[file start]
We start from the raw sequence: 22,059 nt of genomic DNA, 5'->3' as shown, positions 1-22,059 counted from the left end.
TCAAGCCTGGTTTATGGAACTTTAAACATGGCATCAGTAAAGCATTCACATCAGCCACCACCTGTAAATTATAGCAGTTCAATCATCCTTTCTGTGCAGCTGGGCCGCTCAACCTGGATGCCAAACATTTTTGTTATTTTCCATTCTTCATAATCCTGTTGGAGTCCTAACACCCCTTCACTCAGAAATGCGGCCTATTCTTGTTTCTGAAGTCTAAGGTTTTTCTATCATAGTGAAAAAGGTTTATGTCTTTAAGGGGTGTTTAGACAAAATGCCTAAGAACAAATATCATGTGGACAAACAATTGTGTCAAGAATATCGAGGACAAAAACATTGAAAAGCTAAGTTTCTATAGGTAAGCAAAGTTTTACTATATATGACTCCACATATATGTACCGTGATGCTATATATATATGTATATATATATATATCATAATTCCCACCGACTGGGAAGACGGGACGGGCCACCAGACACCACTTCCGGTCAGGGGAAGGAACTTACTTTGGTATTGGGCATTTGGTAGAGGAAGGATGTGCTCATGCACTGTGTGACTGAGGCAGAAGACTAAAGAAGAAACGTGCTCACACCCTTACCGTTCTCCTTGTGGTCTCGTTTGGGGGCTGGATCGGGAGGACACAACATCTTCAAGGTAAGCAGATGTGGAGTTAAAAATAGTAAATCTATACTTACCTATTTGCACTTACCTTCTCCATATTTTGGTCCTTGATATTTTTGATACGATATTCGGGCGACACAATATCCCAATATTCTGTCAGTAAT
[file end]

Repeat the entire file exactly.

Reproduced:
We start from the raw sequence: 22,059 nt of genomic DNA, 5'->3' as shown, positions 1-22,059 counted from the left end.
TCAAGCCTGGTTTATGGAACTTTAAACATGGCATCAGTAAAGCATTCACATCAGCCACCACCTGTAAATTATAGCAGTTCAATCATCCTTTCTGTGCAGCTGGGCCGCTCAACCTGGATGCCAAACATTTTTGTTATTTTCCATTCTTCATAATCCTGTTGGAGTCCTAACACCCCTTCACTCAGAAATGCGGCCTATTCTTGTTTCTGAAGTCTAAGGTTTTTCTATCATAGTGAAAAAGGTTTATGTCTTTAAGGGGTGTTTAGACAAAATGCCTAAGAACAAATATCATGTGGACAAACAATTGTGTCAAGAATATCGAGGACAAAAACATTGAAAAGCTAAGTTTCTATAGGTAAGCAAAGTTTTACTATATATGACTCCACATATATGTACCGTGATGCTATATATATATGTATATATATATATATCATAATTCCCACCGACTGGGAAGACGGGACGGGCCACCAGACACCACTTCCGGTCAGGGGAAGGAACTTACTTTGGTATTGGGCATTTGGTAGAGGAAGGATGTGCTCATGCACTGTGTGACTGAGGCAGAAGACTAAAGAAGAAACGTGCTCACACCCTTACCGTTCTCCTTGTGGTCTCGTTTGGGGGCTGGATCGGGAGGACACAACATCTTCAAGGTAAGCAGATGTGGAGTTAAAAATAGTAAATCTATACTTACCTATTTGCACTTACCTTCTCCATATTTTGGTCCTTGATATTTTTGATACGATATTCGGGCGACACAATATCCCAATATTCTGTCAGTAAT